The Rev. Prof. Steven Noll on the Primate’s Communique

General Convention

Prof. Noll was formerly a professor at Trinity Episcopal School for Ministry in Ambridge PA – which is the most conservative of all the Episcopal Seminaries. He is now the Chancellor of an Anglican university in Uganda.

Prof Noll has written a piece in which he tries to explain fully what the Communique from the Primates is asking of the Episcopal Church:

“In their ‘Key Recommendations,’ the Primates ‘emphasise the need to affirm the Windsor Report (TWR) and the standard of teaching commanding respect across the Communion (most recently expressed in Resolution 1.10 of the 1998 Lambeth Conference.’ The placement of this statement as the first and foremost of the ‘Foundations’ gives it a prominence that simply cannot be avoided.

True, they name The Windsor Report first and Lambeth 1.10 second. Someone may say: ‘I can agree with TWR without agreeing to Lambeth 1.10.’ Well, you may say so, but this is not what the Primates are saying. The Recommendation intentionally couples TWR as the practical outworking of the Lambeth Resolution. Lest there be any doubt about how they read TWR, they include this statement.

11. What has been quite clear throughout this period is that the 1998 Lambeth Resolution 1.10 is the standard of teaching which is presupposed in the Windsor Report and from which the primates have worked. This restates the traditional teaching of the Christian Church that ‘in view of the teaching of Scripture, [the Conference] upholds faithfulness in marriage between a man and a woman in lifelong union, and believes that abstinence is right for those who are not called to marriage’, and applies this to several areas which are discussed further below. The Primates have reaffirmed this teaching in all their recent meetings, and indicated how a change in the formal teaching of any one Province would indicate a departure from the standard upheld by the Communion as a whole.

This call to affirm and conform to biblical, historic, ecumenical and Communion teaching is, it seems to me, central to any response by TEC to the Primates.”

Prof. Noll goes on to speak of his discomfort with the writings of the Archbishop of Canterbury, who he believes does not wholeheartedly support the statements in Lambeth 1.10 as well as the words of the Episcopal Church’s Presiding Bishop who clearly disagrees with the statements and is hoping to find a way to change them.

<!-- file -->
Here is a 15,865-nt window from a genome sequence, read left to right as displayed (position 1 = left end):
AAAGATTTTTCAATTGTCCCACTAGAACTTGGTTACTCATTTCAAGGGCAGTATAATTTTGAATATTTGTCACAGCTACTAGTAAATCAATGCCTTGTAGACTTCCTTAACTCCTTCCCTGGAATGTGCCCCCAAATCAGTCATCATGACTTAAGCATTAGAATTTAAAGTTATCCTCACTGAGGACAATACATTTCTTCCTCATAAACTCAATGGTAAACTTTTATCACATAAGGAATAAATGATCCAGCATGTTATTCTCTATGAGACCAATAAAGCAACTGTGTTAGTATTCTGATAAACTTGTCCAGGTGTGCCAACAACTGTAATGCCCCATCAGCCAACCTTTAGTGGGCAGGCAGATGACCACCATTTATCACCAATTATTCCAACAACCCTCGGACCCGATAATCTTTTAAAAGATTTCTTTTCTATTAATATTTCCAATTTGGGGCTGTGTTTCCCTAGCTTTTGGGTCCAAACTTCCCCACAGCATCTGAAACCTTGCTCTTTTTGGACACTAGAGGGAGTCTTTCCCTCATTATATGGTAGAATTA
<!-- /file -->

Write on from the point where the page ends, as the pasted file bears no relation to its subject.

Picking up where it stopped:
I’m struck that there is a spectrum of interpretations emerging about what exactly is being asked of the Episcopal Church. The interpretations range from that of our Presiding Bishop to that of Prof. Noll’s.

Though people are telling me that we in the Episcopal Church are being asked a clear question, I’m afraid I’m not seeing exactly what that question is yet…

Read the rest here: Theological Writings, Papers, etc. – American Anglican Council Live Website

The Author

Episcopal bishop, dad, astronomer, erstwhile dancer...


  1. “Someone may say: ‚ÄòI can agree with TWR without agreeing to Lambeth 1.10.‚Äô Well, you may say so, but this is not what the Primates are saying.”
    First things first. We cannot possibly agree that any Lambeth resolution is official teaching without also making some significan changes in Anglican polity. Simply because the Primates have said it does not make it so. And simply because the Primates believe they have the authority to make such declarations does not make it so.
    We’ve now heard our PB state that she believes the ABC will go along with what the Primates say even if it doesn’t square with historical precedent. So why is no one challenging the ABC or the Primates?

  2. Nick, does the ambiguous nature of the question – as you see it – determine the outcome of our response? Does the fact that the Archbishop of Canterbury and some of the Primates are “cherry-picking” the full text of Lambeth 1998 1.10 as the basis for forwarding their recommendations to the Episcopal Church make their recommendations any more just and/or reasonable? When, and by whom, does it become ethical and appropriate to say to ++ Rowan, the Archbishop of Nigeria, and other actors inside and outside of The Episcopal Church that they are acting beyond the traditional boundaries of Anglicanism? Moreover, isn‚Äôt it clear that on some, if not many levels, the requests being made from Canterbury and from Dar Es Salaam are infractions to the Episcopal Church’s democratic polity and collegial nature between its House of Bishops and House of Deputies. Are we as a church going to absent ourselves from making prophetic responses because we don‚Äôt understand the nature of what we are being asked to do?
    I respectfully suggest that exploring the ambiguity of the question should not be the most important factor in determining the Epsicopal Church’s response to the events that occurred in Tanzania and may occur in the upcoming House of Bishops meeting. The Executive Council seemed to state that they wish to study and act upon the key responsibilities of the Primates‚Äô Communiqu√©. We, as a church, (laity and ordained alike) need to choose whether or not we are going to cede some of our provincial authority over to Anglican bishops who we will authorize to make decisions outside of the boundaries of The Episcopal Church’s Constitution and Canons. We ultimately and coincidentally, through our General Convention, should be able to ask parishioners at Trinity Episcopal Cathedral in Phoenix and elsewhere to mute our advocacies for LGBT persons and their supporters. That is the dilemma as I observe it in a much broader sense and from my biased progressive Episcopalian point of view.

  3. Alice C. Linsley says

    Regardlesss of how one may spin the question, the Primates are clear on this: TEC must repent for there to be restored communion.

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